If the 2010 cycle will be your second (or third) application to med school, then you need to take a different approach than a first time applicant. Your goal is to differentiate your current application from the last one as much as possible, and to convince the committee that you are now deserving of a spot in the class. This means scrutinizing each section of the application and determining what is new or improved and making sure that those features stand out.
In terms of timing, applying for back-to-back cycles may not be the best strategy if you have a major deficiency in your application, such as a very low GPA. Before you reapply, you need to determine the reasons for the unsuccessful application and then address them. Otherwise, you are likely to “use up” an application cycle without any real chance of admission. The result will be that you may end up applying a third time, which is less than ideal since some schools discourage a third application. This is not to say that a third time applicant will never be admitted, but it is more difficult. Instead, position yourself as strongly as possible before you reapply. Check out my November blog for ideas about how to use a year between applications most effectively.
Once you have bumped up your MCAT score, improved your GPA or gained the clinical or research experiences lacking from your application, you will be ready to go forward. Here are some points to focus on as you fill out your application:
1. Personal Statement – Do not submit exactly the same personal statement as last time, especially if you are applying to some of the same schools again. Certain elements of the personal statement may remain the same, since, after all, your initial reasons for choosing medicine as a career have not changed. However, incorporate new elements such as achievements, adventures and activities from the past year and reword topics that you are retaining from the previous personal statement. Make sure that the opening and closing are new since these sections are essential in defining a piece of writing. Starting out with the same sentence or paragraph sets up the expectation that what follows will also be the same as last year. The personal statement needs to be well written, engaging and focused. Read your previous personal statement critically, or better yet, have an advisor or friend do so and get an honest assessment about the impact it made so that you can submit your best work this time around.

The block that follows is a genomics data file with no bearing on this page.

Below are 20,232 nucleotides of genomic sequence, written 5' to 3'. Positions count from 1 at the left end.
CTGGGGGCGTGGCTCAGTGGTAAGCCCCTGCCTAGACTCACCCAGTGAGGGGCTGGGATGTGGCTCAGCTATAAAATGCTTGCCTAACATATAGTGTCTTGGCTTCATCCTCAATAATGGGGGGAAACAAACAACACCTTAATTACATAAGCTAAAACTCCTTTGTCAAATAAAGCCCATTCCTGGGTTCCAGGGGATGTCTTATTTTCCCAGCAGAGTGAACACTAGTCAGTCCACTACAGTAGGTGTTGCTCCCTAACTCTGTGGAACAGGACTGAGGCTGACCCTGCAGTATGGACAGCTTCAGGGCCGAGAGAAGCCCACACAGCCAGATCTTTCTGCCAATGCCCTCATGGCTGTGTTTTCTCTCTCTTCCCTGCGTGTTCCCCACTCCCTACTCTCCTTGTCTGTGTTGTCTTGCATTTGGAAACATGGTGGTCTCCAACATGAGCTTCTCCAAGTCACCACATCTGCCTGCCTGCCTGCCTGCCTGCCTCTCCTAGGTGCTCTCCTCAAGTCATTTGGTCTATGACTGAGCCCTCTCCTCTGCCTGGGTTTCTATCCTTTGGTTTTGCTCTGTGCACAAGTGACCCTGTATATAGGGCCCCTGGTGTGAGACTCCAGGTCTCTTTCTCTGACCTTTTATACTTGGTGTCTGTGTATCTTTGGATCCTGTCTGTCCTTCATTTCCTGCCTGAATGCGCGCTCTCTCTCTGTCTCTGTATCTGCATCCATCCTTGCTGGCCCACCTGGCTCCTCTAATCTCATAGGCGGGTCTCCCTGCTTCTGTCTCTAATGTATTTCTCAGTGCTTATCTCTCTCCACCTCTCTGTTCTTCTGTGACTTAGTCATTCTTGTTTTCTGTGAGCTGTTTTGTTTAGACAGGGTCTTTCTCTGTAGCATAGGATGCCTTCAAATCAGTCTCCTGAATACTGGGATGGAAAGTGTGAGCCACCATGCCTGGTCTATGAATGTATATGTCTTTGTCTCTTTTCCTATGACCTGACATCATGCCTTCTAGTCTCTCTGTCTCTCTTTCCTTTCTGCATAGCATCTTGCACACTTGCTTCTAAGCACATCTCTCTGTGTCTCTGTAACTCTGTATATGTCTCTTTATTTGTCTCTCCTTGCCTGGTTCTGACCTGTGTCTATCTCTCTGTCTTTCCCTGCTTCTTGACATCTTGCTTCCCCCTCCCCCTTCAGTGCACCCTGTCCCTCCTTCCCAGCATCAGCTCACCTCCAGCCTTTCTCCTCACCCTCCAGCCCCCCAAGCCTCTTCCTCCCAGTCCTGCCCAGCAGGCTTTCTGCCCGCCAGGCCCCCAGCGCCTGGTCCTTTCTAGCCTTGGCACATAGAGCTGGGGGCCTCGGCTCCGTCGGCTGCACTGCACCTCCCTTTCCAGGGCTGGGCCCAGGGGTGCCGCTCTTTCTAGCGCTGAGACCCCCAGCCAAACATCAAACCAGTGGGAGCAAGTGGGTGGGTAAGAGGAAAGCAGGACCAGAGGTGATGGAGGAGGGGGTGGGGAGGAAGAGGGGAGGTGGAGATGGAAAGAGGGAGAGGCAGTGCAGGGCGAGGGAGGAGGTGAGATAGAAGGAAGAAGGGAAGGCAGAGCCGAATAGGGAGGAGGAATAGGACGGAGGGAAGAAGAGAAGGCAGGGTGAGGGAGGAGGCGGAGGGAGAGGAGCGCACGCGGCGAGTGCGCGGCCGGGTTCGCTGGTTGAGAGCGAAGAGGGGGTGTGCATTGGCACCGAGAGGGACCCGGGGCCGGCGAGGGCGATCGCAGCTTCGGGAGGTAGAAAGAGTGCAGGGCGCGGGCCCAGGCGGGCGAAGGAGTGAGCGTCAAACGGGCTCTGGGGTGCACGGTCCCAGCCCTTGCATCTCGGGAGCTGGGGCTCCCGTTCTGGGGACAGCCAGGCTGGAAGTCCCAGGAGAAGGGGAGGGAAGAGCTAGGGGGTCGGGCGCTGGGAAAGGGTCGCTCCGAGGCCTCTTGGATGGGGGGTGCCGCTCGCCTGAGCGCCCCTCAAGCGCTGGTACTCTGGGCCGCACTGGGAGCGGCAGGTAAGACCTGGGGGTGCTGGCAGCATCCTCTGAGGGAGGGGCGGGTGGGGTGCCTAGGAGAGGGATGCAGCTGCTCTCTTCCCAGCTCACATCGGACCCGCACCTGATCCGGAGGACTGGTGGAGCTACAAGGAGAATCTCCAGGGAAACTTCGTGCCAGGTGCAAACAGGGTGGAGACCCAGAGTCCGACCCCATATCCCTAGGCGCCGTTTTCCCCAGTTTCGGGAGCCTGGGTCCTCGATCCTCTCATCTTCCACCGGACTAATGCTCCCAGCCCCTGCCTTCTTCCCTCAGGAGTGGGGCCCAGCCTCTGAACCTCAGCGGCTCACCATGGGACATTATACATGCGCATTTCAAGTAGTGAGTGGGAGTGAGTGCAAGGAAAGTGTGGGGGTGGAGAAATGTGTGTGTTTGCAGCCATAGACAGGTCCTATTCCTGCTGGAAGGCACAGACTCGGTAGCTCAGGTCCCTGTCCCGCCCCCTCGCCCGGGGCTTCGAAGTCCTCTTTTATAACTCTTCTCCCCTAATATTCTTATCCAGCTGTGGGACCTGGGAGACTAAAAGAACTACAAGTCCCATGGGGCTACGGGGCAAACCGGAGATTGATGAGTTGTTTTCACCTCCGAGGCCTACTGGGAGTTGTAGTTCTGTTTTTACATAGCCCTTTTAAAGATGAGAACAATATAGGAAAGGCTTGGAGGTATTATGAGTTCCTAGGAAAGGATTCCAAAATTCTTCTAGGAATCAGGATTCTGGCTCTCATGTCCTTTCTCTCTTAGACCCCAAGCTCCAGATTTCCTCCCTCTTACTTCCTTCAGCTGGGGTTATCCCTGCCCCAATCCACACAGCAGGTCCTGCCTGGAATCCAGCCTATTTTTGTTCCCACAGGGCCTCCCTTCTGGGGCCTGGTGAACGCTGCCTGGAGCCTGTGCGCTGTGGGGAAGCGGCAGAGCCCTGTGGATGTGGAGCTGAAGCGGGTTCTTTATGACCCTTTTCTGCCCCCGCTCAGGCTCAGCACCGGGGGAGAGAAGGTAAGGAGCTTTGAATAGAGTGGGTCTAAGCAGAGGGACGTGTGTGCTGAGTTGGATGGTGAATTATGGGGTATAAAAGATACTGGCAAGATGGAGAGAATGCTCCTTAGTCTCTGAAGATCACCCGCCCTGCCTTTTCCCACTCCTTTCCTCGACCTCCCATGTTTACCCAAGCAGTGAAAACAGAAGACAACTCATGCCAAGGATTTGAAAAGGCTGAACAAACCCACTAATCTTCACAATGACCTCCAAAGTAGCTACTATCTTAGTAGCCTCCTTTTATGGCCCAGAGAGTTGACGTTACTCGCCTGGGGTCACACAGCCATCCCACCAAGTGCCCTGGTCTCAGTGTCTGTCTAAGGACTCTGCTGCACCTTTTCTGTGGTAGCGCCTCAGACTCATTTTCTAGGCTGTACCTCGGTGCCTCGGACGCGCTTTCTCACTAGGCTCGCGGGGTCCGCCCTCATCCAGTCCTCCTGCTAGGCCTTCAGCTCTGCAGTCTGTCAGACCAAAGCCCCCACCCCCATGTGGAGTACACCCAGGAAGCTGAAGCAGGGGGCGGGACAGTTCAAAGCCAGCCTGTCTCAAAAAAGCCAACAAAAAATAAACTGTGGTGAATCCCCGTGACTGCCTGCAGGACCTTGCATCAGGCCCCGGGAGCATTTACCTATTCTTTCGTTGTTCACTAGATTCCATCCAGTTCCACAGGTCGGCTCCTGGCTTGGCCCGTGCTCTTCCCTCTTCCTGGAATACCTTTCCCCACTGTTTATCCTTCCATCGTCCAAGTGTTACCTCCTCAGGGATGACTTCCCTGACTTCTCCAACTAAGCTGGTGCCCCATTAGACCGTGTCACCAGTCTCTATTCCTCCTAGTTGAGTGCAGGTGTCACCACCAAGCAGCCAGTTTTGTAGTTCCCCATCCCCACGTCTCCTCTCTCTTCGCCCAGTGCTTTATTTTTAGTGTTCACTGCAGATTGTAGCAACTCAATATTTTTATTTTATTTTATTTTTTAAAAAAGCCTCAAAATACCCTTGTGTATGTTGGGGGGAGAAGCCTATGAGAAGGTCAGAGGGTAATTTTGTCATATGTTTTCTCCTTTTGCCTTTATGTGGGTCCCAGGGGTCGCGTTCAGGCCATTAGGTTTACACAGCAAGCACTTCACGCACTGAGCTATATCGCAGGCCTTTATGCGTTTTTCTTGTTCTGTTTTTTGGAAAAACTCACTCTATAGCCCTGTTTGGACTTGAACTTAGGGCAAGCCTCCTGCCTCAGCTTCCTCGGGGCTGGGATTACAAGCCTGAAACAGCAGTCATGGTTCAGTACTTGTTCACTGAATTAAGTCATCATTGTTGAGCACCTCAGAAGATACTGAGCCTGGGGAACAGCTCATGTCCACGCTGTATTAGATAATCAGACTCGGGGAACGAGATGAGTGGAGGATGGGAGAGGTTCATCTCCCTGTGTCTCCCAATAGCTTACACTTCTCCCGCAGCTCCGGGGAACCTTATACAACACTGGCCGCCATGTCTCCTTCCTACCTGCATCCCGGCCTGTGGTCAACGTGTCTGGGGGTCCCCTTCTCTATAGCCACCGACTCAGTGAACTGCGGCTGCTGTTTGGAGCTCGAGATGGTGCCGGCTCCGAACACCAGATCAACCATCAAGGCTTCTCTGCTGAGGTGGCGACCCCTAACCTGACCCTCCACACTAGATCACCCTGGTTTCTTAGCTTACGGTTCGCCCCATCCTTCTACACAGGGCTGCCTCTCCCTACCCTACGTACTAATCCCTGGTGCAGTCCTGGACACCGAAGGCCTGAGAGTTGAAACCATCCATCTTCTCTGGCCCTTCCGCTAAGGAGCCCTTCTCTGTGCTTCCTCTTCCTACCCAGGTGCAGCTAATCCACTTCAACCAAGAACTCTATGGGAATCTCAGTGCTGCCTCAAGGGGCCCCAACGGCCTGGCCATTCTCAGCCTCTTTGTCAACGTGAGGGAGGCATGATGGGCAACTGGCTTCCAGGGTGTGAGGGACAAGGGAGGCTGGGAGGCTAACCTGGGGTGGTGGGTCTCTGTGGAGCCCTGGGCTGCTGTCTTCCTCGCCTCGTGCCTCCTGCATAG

2. Work/Activities section – Adding clinical experiences and/or research to your list will enhance your application. Swap out less relevant activities to make room for at least a few activities that were not on your last application.
3. Letters of Recommendation – Include at least one or two new letters that reflect your achievements since the last time you applied. If you received a letter previously from someone with whom you still interact, such as a researcher whose lab you work in, then ask for an updated letter.
4. List of Schools – Your application last time may have been competitive enough to get you into a med school, but just not competitive enough for the ones you had on your list. Reapplicants should have plenty of safety schools on their list (actually, all applicants should have plenty of safety schools on their lists). Use the MSAR (published by AMCAS) to check out the schools’ statistics to formulate a list that will give you the best chance of admission somewhere.
Applicants who succeed on a second or subsequent application are those who take the time to find the weaknesses in their application, fix them, and make sure that the application reflects this. There are many med students and doctors who didn’t get in the first time around, so remember, an unsuccessful first (or even second) try, doesn’t mean that you have to change your career plans - just delay them a bit.